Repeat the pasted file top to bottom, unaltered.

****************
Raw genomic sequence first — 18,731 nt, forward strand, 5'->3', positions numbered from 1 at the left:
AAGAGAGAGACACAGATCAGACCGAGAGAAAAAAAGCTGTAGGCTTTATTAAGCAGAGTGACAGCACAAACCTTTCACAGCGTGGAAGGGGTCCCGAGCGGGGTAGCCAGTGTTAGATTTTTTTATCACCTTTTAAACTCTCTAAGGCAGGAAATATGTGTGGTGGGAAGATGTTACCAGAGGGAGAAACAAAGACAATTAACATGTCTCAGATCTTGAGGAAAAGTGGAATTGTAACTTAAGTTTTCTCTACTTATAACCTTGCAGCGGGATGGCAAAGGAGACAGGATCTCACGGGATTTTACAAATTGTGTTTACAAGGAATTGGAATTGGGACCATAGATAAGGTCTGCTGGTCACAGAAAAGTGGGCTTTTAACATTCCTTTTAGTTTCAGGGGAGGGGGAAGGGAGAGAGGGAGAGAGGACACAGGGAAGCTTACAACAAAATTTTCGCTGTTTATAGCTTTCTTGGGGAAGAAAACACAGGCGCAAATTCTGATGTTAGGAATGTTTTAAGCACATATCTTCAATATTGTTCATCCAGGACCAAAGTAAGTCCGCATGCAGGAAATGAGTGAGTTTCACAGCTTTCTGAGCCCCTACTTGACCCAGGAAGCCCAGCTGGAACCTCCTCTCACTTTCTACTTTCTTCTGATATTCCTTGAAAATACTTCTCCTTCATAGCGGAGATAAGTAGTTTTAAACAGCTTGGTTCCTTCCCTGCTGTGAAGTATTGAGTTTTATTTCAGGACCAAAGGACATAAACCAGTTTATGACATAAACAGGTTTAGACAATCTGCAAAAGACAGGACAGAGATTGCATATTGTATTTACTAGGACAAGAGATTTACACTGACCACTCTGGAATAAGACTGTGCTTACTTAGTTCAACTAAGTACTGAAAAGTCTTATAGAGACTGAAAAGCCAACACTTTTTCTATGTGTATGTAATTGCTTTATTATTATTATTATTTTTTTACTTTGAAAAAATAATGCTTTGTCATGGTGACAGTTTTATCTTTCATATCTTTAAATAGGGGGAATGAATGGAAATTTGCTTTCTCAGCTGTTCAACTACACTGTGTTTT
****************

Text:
Raw genomic sequence first — 18,731 nt, forward strand, 5'->3', positions numbered from 1 at the left:
AAGAGAGAGACACAGATCAGACCGAGAGAAAAAAAGCTGTAGGCTTTATTAAGCAGAGTGACAGCACAAACCTTTCACAGCGTGGAAGGGGTCCCGAGCGGGGTAGCCAGTGTTAGATTTTTTTATCACCTTTTAAACTCTCTAAGGCAGGAAATATGTGTGGTGGGAAGATGTTACCAGAGGGAGAAACAAAGACAATTAACATGTCTCAGATCTTGAGGAAAAGTGGAATTGTAACTTAAGTTTTCTCTACTTATAACCTTGCAGCGGGATGGCAAAGGAGACAGGATCTCACGGGATTTTACAAATTGTGTTTACAAGGAATTGGAATTGGGACCATAGATAAGGTCTGCTGGTCACAGAAAAGTGGGCTTTTAACATTCCTTTTAGTTTCAGGGGAGGGGGAAGGGAGAGAGGGAGAGAGGACACAGGGAAGCTTACAACAAAATTTTCGCTGTTTATAGCTTTCTTGGGGAAGAAAACACAGGCGCAAATTCTGATGTTAGGAATGTTTTAAGCACATATCTTCAATATTGTTCATCCAGGACCAAAGTAAGTCCGCATGCAGGAAATGAGTGAGTTTCACAGCTTTCTGAGCCCCTACTTGACCCAGGAAGCCCAGCTGGAACCTCCTCTCACTTTCTACTTTCTTCTGATATTCCTTGAAAATACTTCTCCTTCATAGCGGAGATAAGTAGTTTTAAACAGCTTGGTTCCTTCCCTGCTGTGAAGTATTGAGTTTTATTTCAGGACCAAAGGACATAAACCAGTTTATGACATAAACAGGTTTAGACAATCTGCAAAAGACAGGACAGAGATTGCATATTGTATTTACTAGGACAAGAGATTTACACTGACCACTCTGGAATAAGACTGTGCTTACTTAGTTCAACTAAGTACTGAAAAGTCTTATAGAGACTGAAAAGCCAACACTTTTTCTATGTGTATGTAATTGCTTTATTATTATTATTATTTTTTTACTTTGAAAAAATAATGCTTTGTCATGGTGACAGTTTTATCTTTCATATCTTTAAATAGGGGGAATGAATGGAAATTTGCTTTCTCAGCTGTTCAACTACACTGTGTTTT